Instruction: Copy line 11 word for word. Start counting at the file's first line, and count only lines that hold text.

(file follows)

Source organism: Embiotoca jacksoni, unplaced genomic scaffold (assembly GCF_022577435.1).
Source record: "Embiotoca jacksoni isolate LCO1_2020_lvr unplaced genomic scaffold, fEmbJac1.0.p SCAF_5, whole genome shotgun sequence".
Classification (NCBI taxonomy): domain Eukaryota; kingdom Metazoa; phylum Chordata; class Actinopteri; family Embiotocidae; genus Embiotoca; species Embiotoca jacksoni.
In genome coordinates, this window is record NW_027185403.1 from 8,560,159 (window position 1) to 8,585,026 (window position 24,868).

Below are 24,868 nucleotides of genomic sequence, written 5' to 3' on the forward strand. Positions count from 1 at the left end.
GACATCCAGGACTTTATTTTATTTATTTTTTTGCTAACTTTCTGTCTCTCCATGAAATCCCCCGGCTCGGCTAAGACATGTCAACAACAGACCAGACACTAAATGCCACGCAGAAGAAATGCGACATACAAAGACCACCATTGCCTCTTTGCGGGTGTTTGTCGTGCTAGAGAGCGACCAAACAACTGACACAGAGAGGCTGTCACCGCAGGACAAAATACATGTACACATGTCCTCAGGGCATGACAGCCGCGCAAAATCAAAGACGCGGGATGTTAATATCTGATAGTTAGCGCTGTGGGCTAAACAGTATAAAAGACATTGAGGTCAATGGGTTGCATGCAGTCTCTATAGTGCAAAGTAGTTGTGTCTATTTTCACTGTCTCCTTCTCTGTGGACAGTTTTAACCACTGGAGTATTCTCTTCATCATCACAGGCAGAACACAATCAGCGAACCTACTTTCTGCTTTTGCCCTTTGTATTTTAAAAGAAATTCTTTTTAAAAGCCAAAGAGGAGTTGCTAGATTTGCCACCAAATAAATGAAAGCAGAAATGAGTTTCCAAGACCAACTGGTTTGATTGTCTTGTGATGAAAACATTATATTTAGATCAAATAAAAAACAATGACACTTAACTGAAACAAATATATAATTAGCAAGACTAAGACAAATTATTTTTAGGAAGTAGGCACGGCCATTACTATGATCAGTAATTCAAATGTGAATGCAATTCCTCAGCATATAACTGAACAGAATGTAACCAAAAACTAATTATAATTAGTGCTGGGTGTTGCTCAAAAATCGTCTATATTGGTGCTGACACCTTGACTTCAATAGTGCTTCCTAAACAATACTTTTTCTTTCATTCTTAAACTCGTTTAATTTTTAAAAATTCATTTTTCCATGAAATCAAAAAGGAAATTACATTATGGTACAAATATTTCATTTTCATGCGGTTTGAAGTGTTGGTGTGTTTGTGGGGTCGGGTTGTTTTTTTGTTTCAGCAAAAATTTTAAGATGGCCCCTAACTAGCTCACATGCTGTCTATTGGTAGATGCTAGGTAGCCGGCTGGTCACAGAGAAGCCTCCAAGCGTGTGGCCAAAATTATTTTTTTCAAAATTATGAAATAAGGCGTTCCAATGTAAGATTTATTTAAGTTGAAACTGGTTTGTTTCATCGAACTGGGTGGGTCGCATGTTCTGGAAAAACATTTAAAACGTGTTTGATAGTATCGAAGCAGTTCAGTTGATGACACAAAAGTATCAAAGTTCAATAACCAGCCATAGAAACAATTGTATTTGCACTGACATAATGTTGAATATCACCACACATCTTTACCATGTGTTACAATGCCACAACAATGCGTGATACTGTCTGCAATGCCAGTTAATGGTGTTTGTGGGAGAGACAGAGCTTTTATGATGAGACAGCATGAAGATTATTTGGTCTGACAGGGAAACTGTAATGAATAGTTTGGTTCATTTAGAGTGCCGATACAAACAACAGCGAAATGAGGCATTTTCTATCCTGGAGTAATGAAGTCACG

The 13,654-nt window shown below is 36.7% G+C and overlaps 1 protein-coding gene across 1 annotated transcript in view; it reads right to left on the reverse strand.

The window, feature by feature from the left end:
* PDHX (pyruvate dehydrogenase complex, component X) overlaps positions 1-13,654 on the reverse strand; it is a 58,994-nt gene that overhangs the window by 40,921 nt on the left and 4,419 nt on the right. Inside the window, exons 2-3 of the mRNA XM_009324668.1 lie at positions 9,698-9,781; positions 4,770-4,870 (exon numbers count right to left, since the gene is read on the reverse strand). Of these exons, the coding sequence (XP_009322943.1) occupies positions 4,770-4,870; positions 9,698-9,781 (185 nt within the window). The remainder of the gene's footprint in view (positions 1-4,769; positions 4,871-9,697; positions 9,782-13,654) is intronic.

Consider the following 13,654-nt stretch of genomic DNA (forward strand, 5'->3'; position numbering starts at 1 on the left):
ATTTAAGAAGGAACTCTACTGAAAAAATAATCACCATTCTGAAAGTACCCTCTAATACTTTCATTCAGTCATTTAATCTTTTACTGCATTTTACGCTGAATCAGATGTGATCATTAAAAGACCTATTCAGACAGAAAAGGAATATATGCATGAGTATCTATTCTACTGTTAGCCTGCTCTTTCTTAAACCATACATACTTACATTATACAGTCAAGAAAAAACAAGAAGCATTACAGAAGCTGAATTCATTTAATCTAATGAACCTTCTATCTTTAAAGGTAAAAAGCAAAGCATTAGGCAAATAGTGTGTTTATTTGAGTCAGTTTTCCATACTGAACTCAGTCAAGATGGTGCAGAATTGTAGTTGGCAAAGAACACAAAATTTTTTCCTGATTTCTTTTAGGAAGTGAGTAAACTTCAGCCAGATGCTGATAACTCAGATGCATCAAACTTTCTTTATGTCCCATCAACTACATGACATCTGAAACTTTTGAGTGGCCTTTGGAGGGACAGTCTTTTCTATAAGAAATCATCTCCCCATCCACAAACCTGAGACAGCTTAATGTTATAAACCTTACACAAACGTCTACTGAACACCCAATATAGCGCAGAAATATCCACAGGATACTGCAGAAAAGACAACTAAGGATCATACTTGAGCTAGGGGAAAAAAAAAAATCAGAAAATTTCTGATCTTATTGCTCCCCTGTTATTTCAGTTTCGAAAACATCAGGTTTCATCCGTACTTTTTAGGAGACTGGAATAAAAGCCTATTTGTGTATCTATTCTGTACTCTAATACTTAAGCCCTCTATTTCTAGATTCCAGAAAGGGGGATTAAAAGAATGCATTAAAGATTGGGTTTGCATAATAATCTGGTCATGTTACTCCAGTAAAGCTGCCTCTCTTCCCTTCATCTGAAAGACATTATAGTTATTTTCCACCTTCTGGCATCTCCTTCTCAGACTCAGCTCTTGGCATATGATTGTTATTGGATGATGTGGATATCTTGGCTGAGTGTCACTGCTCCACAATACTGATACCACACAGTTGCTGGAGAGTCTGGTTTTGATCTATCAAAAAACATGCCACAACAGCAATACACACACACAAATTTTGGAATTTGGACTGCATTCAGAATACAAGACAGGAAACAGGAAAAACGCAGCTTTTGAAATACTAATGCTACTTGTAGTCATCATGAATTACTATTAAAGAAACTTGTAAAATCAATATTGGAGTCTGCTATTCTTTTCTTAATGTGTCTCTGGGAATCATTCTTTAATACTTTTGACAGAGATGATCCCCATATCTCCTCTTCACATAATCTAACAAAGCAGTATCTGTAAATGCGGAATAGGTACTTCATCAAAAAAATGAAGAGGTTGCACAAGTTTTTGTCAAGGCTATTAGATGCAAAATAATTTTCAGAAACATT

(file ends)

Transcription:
ATTTAAGAAGGAACTCTACTGAAAAAATAATCACCATTCTGAAAGTACCCTCTAATACTTTCATTCAGTCATTTAATCTTTTACTGCATTTTACGCTGAATCAGATGTGATCATTAAAAGACCTATTCAGACAGAAAAGGAATATATGCATGAGTATCTATTCTACTGTTAGCCTGCTCTTTCTTAAACCATACATACTTACATTATACAGTCAAGAAAAAACAAGAAGCATTACAGAAGCTGAATTCATTTAATCTAATGAACCTTCTATCTTTAAAGGTAAAAAGCAAAGCATTAGGCAAATAGTGTGTTTATTTGAGTCAGTTTTCCATACTGAACTCAGTCAAGATGGTGCAGAATTGTAGTTGGCAAAGAACACAAAATTTTTTCCTGATTTCTTTTAGGAAGTGAGTAAACTTCAGCCAGATGCTGATAACTCAGATGCATCAAACTTTCTTTATGTCCCATCAACTACATGACATCTGAAACTTTTGAGTGGCCTTTGGAGGGACAGTCTTTTCTATAAGAAATCATCTCCCCATCCACAAACCTGAGACAGCTTAATGTTATAAACCTTACACAAACGTCTACTGAACACCCAATATAGCGCAGAAATATCCACAGGATACTGCAGAAAAGACAACTAAGGATCATACTTGAGCTAGGGGAAAAAAAAAAATCAGAAAATTTCTGATCTTATTGCTCCCCTGTTATTTCAGTTTCGAAAACATCAGGTTTCATCCGTACTTTTTAGGAGACTGGAATAAAAGCCTATTTGTGTATCTATTCTGTACTCTAATACTTAAGCCCTCTATTTCTAGATTCCAGAAAGGGGGATTAAAAGAATGCATTAAAGATTGGGTTTGCATAATAATCTGGTCATGTTACTCCAGTAAAGCTGCCTCTCTTCCCTTCATCTGAAAGACATTATAGTTATTTTCCACCTTCTGGCATCTCCTTCTCAGACTCAGCTCTTGGCATATGATTGTTATTGGATGATGTGGATATCTTGGCTGAGTGTCACTGCTCCACAATACTGATACCACACAGTTGCTGGAGAGTCTGGTTTTGATCTATCAAAAAACATGCCACAACAGCAATACACACACACAAATTTTGGAATTTGGACTGCATTCAGAATACAAGACAGGAAACAGGAAAAACGCAGCTTTTGAAATACTAATGCTACTTGTAGTCATCATGAATTACTATTAAAGAAACTTGTAAAATCAATATTGGAGTCTGCTATTCTTTTCTTAATGTGTCTCTGGGAATCATTCTTTAATACTTTTGACAGAGATGATCCCCATATCTCCTCTTCACATAATCTAACAAAGCAGTATCTGTAAATGCGGAATAGGTACTTCATCAAAAAAATGAAGAGGTTGCACAAGTTTTTGTCAAGGCTATTAGATGCAAAATAATTTTCAGAAACATT